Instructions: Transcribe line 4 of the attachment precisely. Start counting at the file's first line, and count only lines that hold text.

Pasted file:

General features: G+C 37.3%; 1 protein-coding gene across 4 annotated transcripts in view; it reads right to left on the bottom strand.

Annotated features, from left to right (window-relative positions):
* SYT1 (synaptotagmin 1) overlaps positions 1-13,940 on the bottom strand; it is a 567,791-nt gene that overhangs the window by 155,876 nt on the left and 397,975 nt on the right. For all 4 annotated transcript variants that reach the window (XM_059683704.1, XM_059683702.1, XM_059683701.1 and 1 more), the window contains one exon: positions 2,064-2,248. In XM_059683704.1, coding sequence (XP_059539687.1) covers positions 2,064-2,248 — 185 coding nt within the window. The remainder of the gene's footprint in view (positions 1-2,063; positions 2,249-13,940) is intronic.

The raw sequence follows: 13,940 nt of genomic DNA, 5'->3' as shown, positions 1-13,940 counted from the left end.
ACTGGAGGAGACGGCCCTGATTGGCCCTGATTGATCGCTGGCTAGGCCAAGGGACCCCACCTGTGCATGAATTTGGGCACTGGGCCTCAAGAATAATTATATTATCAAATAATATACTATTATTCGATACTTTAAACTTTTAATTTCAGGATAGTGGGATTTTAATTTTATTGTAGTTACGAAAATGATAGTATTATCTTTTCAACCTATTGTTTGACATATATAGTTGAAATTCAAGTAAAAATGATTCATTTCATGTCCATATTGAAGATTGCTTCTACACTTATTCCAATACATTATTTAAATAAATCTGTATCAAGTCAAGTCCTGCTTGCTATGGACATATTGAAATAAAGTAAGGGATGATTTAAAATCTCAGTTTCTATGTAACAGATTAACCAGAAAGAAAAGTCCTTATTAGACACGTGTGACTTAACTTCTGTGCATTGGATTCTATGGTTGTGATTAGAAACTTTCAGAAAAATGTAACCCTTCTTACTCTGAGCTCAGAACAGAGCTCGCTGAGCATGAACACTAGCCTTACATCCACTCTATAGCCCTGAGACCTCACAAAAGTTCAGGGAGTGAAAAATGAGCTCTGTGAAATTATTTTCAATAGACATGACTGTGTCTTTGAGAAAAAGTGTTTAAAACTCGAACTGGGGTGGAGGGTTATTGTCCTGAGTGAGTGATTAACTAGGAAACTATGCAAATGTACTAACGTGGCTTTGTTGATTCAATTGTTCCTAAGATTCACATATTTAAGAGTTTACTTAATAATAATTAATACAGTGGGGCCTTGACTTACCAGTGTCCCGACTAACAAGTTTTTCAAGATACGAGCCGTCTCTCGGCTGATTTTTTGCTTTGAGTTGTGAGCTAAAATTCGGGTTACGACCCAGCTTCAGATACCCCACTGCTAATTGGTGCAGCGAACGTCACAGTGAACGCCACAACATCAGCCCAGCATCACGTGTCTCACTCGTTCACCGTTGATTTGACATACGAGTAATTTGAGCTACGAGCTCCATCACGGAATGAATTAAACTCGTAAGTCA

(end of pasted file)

The raw sequence follows: 13,940 nt of genomic DNA, 5'->3' as shown, positions 1-13,940 counted from the left end.